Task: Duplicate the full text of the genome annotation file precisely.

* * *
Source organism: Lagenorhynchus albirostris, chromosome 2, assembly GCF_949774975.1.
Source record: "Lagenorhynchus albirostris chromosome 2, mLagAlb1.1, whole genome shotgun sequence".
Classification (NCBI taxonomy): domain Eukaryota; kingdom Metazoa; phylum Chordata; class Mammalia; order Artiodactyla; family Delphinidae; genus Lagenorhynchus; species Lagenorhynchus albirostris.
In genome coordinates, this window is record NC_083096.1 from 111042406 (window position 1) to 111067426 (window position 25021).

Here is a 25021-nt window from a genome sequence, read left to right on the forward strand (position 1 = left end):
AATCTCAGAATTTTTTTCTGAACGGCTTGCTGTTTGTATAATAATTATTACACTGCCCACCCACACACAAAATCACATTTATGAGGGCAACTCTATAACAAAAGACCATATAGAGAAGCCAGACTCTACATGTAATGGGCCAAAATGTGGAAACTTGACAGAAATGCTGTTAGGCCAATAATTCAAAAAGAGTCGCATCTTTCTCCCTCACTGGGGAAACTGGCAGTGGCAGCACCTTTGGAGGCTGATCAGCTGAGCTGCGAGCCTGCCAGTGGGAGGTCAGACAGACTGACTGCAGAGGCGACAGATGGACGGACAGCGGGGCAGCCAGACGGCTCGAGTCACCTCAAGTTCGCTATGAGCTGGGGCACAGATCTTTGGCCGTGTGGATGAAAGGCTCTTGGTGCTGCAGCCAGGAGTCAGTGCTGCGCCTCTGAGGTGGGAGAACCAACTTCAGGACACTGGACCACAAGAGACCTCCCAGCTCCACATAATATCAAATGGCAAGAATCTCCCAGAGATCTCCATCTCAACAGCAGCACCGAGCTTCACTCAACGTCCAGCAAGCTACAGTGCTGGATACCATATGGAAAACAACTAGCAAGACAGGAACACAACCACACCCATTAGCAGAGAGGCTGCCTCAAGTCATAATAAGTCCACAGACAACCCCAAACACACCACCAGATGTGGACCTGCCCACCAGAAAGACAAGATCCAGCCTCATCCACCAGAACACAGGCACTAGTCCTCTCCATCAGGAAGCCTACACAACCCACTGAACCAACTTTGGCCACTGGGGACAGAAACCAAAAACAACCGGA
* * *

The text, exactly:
Source organism: Lagenorhynchus albirostris, chromosome 2, assembly GCF_949774975.1.
Source record: "Lagenorhynchus albirostris chromosome 2, mLagAlb1.1, whole genome shotgun sequence".
Classification (NCBI taxonomy): domain Eukaryota; kingdom Metazoa; phylum Chordata; class Mammalia; order Artiodactyla; family Delphinidae; genus Lagenorhynchus; species Lagenorhynchus albirostris.
In genome coordinates, this window is record NC_083096.1 from 111042406 (window position 1) to 111067426 (window position 25021).

Here is a 25021-nt window from a genome sequence, read left to right on the forward strand (position 1 = left end):
AATCTCAGAATTTTTTTCTGAACGGCTTGCTGTTTGTATAATAATTATTACACTGCCCACCCACACACAAAATCACATTTATGAGGGCAACTCTATAACAAAAGACCATATAGAGAAGCCAGACTCTACATGTAATGGGCCAAAATGTGGAAACTTGACAGAAATGCTGTTAGGCCAATAATTCAAAAAGAGTCGCATCTTTCTCCCTCACTGGGGAAACTGGCAGTGGCAGCACCTTTGGAGGCTGATCAGCTGAGCTGCGAGCCTGCCAGTGGGAGGTCAGACAGACTGACTGCAGAGGCGACAGATGGACGGACAGCGGGGCAGCCAGACGGCTCGAGTCACCTCAAGTTCGCTATGAGCTGGGGCACAGATCTTTGGCCGTGTGGATGAAAGGCTCTTGGTGCTGCAGCCAGGAGTCAGTGCTGCGCCTCTGAGGTGGGAGAACCAACTTCAGGACACTGGACCACAAGAGACCTCCCAGCTCCACATAATATCAAATGGCAAGAATCTCCCAGAGATCTCCATCTCAACAGCAGCACCGAGCTTCACTCAACGTCCAGCAAGCTACAGTGCTGGATACCATATGGAAAACAACTAGCAAGACAGGAACACAACCACACCCATTAGCAGAGAGGCTGCCTCAAGTCATAATAAGTCCACAGACAACCCCAAACACACCACCAGATGTGGACCTGCCCACCAGAAAGACAAGATCCAGCCTCATCCACCAGAACACAGGCACTAGTCCTCTCCATCAGGAAGCCTACACAACCCACTGAACCAACTTTGGCCACTGGGGACAGAAACCAAAAACAACCGGA